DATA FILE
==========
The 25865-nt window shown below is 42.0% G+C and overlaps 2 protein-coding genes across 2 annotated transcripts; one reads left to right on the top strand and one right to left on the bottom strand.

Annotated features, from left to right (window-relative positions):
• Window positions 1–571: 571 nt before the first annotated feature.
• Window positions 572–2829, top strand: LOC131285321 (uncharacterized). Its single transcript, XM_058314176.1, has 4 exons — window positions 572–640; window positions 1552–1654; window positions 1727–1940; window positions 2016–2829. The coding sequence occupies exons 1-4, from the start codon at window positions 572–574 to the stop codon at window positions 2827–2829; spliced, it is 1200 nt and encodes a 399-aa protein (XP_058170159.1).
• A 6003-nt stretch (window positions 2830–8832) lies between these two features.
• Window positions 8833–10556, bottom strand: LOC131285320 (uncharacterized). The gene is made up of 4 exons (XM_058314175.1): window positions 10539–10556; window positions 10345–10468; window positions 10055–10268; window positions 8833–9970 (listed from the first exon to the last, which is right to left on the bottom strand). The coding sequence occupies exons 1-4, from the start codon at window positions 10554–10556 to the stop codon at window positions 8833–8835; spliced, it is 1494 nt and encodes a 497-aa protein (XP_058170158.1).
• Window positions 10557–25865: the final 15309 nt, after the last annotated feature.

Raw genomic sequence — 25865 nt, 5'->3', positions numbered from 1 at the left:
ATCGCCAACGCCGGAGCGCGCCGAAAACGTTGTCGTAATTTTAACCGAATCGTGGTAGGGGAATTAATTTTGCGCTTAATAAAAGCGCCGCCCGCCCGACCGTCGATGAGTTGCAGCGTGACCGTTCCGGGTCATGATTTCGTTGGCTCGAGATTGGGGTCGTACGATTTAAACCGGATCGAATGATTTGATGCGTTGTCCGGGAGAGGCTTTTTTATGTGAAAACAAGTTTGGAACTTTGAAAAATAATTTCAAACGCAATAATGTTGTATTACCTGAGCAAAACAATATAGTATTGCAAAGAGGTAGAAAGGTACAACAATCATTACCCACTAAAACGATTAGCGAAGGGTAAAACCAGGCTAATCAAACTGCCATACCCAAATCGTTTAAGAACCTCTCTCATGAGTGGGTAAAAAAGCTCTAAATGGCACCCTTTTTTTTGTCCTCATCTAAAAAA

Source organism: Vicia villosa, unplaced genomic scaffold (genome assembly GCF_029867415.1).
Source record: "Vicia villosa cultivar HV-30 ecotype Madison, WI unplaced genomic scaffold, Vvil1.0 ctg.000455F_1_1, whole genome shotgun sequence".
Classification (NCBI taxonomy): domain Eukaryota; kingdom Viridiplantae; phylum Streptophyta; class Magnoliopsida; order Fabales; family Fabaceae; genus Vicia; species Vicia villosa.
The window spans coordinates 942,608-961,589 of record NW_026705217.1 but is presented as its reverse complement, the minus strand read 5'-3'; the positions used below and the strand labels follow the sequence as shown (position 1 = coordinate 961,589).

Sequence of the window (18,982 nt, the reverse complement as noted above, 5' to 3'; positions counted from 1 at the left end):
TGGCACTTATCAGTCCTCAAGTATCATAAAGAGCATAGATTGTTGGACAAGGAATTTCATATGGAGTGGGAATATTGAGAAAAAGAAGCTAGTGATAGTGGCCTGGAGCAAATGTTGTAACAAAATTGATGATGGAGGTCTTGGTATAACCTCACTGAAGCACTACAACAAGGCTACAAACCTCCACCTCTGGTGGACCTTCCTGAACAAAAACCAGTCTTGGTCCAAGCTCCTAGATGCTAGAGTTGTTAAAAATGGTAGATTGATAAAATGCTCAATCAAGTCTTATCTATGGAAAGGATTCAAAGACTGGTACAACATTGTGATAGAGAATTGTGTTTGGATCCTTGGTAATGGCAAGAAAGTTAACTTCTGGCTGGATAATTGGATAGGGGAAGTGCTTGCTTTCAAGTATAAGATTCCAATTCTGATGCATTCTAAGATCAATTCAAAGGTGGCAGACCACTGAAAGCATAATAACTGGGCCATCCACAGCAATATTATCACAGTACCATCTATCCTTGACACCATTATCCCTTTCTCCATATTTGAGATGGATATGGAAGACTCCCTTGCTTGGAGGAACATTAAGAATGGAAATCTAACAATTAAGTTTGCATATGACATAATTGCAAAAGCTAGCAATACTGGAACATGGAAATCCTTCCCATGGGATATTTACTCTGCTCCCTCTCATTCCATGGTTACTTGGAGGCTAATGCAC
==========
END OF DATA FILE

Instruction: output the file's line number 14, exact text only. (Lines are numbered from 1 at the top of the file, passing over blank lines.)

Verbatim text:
Sequence of the window (18,982 nt, the reverse complement as noted above, 5' to 3'; positions counted from 1 at the left end):